Elephantiasis (/ˌɛləfənˈtaɪəsɪs, -fæn-/ [el-uh-fuhn-tahy-uh-sis, -fan-]) is a disease that is characterized by the thickening of the skin and underlying tissues, especially in the legs and genitals. In some cases, the disease can cause certain body parts, such as the scrotum, to swell to the size of a softball or basketball. ("Elephantitis" is a common mis-hearing or mis-remembering of the term, from confusing the ending -iasis -- process or resulting condition -- with the more commonly heard -itis -- irritation or inflammation.) Its proper medical name is lymphatic filariasis.
Alternatively, elephantiasis may occur in the absence of parasitic infection. This nonparasitic form of elephantiasis, known as nonfilarial elephantiasis or podoconiosis, and areas of high prevalence have been documented in Uganda, Tanzania, Kenya, Rwanda, Burundi, Sudan and Ethiopia. The worst affected area is Ethiopia, where up to 6% of the population is affected in endemic areas. Nonfilarial elephantiasis is thought to be caused by persistent contact with irritant soils: in particular, red clays rich in alkali metals such as sodium and potassium and associated with volcanic activity.
The adult worms only live in the human lymph system.
Treatments for lymphatic filariasis differ depending on the geographic location of the endemic area. In sub-Saharan Africa, albendazole (donated by GlaxoSmithKline) is being used with ivermectin (donated by Merck & Co.) to treat the disease, whereas elsewhere in the world, albendazole is used with diethylcarbamazine. Geo-targeting treatments is part of a larger strategy to eventually eliminate lymphatic filariasis by 2020.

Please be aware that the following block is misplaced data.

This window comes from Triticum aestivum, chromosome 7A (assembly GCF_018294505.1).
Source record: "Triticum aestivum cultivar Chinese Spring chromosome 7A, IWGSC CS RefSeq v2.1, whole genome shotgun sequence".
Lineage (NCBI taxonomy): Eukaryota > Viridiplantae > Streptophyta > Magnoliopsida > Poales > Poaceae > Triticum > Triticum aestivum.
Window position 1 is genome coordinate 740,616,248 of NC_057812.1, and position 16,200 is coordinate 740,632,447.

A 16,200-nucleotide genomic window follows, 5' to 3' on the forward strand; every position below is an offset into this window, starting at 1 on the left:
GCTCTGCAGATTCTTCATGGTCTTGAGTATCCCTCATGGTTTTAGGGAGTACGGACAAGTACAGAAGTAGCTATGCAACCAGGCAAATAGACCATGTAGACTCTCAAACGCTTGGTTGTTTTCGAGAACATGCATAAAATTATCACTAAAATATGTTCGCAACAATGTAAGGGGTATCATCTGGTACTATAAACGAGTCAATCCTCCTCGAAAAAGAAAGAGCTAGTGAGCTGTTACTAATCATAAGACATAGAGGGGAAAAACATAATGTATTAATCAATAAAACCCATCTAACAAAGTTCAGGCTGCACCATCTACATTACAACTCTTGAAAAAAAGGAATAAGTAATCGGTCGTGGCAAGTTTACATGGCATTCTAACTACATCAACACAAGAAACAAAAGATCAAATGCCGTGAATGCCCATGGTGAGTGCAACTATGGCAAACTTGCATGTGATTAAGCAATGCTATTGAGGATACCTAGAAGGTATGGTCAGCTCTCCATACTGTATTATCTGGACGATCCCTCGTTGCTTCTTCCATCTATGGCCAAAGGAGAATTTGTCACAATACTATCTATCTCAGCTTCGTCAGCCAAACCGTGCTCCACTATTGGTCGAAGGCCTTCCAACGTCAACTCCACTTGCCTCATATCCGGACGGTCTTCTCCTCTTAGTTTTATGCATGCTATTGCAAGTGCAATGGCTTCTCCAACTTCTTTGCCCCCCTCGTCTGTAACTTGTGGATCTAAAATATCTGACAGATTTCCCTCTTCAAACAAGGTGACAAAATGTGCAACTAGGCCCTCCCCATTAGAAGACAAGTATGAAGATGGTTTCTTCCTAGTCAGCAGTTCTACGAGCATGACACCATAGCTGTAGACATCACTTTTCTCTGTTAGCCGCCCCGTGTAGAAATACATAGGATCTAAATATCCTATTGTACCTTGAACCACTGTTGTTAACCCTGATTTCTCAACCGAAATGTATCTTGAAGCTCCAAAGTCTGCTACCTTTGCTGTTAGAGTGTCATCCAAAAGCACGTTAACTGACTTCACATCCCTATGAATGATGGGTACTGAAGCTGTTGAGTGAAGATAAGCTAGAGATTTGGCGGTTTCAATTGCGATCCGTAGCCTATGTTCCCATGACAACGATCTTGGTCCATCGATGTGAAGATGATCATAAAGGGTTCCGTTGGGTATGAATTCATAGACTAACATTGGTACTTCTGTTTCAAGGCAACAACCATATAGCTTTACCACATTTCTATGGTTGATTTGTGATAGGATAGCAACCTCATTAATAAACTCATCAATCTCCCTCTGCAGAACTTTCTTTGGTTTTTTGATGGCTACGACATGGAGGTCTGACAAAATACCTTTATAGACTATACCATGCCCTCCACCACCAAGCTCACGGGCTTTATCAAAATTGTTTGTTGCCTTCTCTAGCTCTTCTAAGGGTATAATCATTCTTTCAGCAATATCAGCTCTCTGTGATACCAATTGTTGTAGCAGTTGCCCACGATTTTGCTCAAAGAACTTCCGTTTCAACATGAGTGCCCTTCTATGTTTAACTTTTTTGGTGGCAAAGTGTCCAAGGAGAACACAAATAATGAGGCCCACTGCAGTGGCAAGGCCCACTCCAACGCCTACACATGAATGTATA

Another form of effective treatment involves rigorous cleaning of the affected areas of the body. Several studies have shown that these daily cleaning routines can be an effective way to limit the symptoms of lymphatic filariasis. The efficacy of these treatments suggests that many of the symptoms of elephantiasis are not directly a result of the lymphatic filariasis but rather the effect of secondary skin infections.
Also, surgical treatment may be helpful for issues related to scrotal elephantiasis and hydrocele. However, surgery is generally ineffective at correcting elephantiasis of the limbs.
A vaccine is not yet available but is likely to be developed in the near future.
In 2003 it was suggested that the common antibiotic doxycycline might be effective in treating elephantiasis. The parasites responsible for elephantiasis have a population of symbiotic bacteria, Wolbachia, that live inside the worm. When the symbiotic bacteria are killed by the antibiotic, the worms themselves also die.
Clinical trials in June 2005 by the Liverpool School of Tropical Medicine reported that an 8 week course almost completely eliminated microfilariaemia.
On September 20, 2007, scientists mapped the genome or genetic content of Brugia malayi - the roundworm which cause elephantiasis (lymphatic filariasis). Figuring out the content of the genes might lead to development of new drugs and vaccines.
According to medical experts the worldwide efforts to eliminate this disease is on track to potentially be successful by 2020. An estimated 6.6 million children have been prevented from being infected, with another estimated 9.5 million in whom the progress of the disease has been stopped.